Manufacturers also are offering debit cards as coupons and self-filing, which is when the consumer may redeem the coupon after the sale has occurred. These offerings make it more difficult for the health plan to detect the reimbursement and apply it back through accumulator and/or maximizer programs.

Short of a ban on all coupons, health plans, manufacturers and legislatures will continue to develop measures and countermeasures to either control or promote coupons. The consumer will be left to assess their individual situation and weigh the various costs and benefits, such as out-of-pocket savings vs. increased premiums, point-of-sale coupons vs. self-filing coupons, and coupons contributing to an out-of-pocket accumulator vs. health plan measures that disallow this from happening.

From the viewpoint of lowering overall drug costs for the consumer while still receiving the necessary medical treatment, state legislatures might follow the lead of Massachusetts and California and ban coupons for which there is a generic alternative. Health plans should seek to educate consumers on how their plan designs ultimately benefit the member and provide incentives for cost reducing behavior.  A forum could be held in which all stakeholders, such as manufacturers, health plans, pharmacy benefit managers and policymakers, can discuss their goals and challenges and perhaps initiate movement toward solution that can benefit all parties and increase transparency in the health care system.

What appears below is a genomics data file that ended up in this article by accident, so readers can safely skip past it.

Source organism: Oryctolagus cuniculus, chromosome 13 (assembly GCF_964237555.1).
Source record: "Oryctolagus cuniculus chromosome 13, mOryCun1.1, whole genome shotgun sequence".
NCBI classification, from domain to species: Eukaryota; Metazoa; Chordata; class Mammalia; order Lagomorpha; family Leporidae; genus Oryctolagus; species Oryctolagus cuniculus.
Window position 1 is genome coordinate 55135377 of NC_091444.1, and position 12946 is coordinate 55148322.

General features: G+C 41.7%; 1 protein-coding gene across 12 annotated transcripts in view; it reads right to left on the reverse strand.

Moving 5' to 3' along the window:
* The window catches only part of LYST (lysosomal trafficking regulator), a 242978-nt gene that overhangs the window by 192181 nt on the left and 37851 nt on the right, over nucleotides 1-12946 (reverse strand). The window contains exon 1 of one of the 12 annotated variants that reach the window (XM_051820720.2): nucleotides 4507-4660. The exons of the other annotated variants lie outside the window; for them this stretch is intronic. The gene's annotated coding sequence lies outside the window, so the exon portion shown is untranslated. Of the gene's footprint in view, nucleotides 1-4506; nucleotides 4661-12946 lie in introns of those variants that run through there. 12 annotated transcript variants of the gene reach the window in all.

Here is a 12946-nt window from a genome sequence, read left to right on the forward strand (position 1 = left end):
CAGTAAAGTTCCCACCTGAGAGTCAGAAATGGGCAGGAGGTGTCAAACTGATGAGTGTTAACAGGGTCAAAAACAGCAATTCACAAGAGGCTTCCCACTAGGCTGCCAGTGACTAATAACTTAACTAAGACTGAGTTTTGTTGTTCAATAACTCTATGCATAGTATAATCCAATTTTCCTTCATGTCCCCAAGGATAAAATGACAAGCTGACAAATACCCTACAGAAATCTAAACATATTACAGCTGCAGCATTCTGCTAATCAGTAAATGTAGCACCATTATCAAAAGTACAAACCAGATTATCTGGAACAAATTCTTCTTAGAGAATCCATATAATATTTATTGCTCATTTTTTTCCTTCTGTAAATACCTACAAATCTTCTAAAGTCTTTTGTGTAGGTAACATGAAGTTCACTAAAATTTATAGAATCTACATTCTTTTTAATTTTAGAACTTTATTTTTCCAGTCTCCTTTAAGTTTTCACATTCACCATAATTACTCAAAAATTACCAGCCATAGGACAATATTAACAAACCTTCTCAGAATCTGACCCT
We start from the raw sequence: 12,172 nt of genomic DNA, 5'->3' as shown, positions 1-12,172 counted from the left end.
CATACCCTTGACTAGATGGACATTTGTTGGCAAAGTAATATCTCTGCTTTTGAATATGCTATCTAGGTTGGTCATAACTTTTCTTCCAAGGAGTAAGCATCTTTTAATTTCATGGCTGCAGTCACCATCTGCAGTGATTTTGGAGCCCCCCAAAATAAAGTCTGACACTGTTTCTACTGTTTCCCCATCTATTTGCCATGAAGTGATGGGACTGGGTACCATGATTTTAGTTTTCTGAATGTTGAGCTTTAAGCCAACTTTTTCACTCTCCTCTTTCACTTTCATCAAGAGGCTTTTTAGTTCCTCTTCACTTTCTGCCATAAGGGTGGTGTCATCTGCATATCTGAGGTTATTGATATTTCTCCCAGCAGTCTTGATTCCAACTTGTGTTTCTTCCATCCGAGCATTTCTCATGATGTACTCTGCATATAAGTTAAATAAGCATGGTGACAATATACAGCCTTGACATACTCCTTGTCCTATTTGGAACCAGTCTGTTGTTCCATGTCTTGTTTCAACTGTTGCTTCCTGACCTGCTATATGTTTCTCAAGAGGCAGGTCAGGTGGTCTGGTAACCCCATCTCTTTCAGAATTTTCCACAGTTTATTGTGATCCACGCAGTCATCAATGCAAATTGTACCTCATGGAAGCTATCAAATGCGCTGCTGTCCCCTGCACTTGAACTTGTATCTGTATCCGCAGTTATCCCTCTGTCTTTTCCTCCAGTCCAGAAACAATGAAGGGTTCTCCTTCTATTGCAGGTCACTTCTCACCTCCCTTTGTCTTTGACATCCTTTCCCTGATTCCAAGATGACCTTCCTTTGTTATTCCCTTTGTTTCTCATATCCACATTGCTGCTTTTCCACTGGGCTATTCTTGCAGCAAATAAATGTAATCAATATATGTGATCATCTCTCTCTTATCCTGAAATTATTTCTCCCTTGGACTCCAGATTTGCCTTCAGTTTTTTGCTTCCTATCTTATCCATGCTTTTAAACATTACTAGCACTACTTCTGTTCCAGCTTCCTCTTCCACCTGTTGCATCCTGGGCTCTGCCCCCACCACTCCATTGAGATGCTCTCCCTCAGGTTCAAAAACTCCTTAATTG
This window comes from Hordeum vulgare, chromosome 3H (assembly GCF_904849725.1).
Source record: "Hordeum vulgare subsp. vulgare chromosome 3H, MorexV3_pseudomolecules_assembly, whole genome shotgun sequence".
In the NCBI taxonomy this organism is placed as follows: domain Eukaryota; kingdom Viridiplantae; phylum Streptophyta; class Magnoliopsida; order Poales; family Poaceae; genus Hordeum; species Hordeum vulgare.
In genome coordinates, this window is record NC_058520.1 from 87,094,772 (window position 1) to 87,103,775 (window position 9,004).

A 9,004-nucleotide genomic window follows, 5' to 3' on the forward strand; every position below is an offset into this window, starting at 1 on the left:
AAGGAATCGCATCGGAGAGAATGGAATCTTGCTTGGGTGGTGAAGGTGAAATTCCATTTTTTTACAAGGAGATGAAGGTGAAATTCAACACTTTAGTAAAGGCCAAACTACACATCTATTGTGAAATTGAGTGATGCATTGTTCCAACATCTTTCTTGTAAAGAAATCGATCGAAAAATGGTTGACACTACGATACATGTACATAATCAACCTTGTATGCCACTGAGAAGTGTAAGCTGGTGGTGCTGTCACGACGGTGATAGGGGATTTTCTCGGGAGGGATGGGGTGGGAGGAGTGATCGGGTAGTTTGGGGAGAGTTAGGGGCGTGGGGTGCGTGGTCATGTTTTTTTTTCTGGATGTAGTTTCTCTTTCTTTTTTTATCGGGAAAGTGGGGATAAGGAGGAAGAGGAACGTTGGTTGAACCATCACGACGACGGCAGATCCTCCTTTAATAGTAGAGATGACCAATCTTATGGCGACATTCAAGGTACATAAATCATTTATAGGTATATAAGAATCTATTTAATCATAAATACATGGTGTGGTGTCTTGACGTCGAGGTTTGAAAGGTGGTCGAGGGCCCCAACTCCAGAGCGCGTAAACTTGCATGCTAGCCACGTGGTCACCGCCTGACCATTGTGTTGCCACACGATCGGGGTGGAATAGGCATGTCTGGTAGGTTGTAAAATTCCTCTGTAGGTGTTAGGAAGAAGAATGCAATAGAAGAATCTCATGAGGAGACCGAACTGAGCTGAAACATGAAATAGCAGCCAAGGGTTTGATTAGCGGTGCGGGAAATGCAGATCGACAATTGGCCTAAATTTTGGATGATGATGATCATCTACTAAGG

With experience in benefit design and cost modeling, and having a skill set that intersects financial and health considerations, actuaries are in a strong position to drive these solutions.

Jonathan Gray, ASA, CERA, is a senior healthcare pricing analyst at SS&C Health.

Copyright © 2020 by the Society of Actuaries, Schaumburg, Illinois.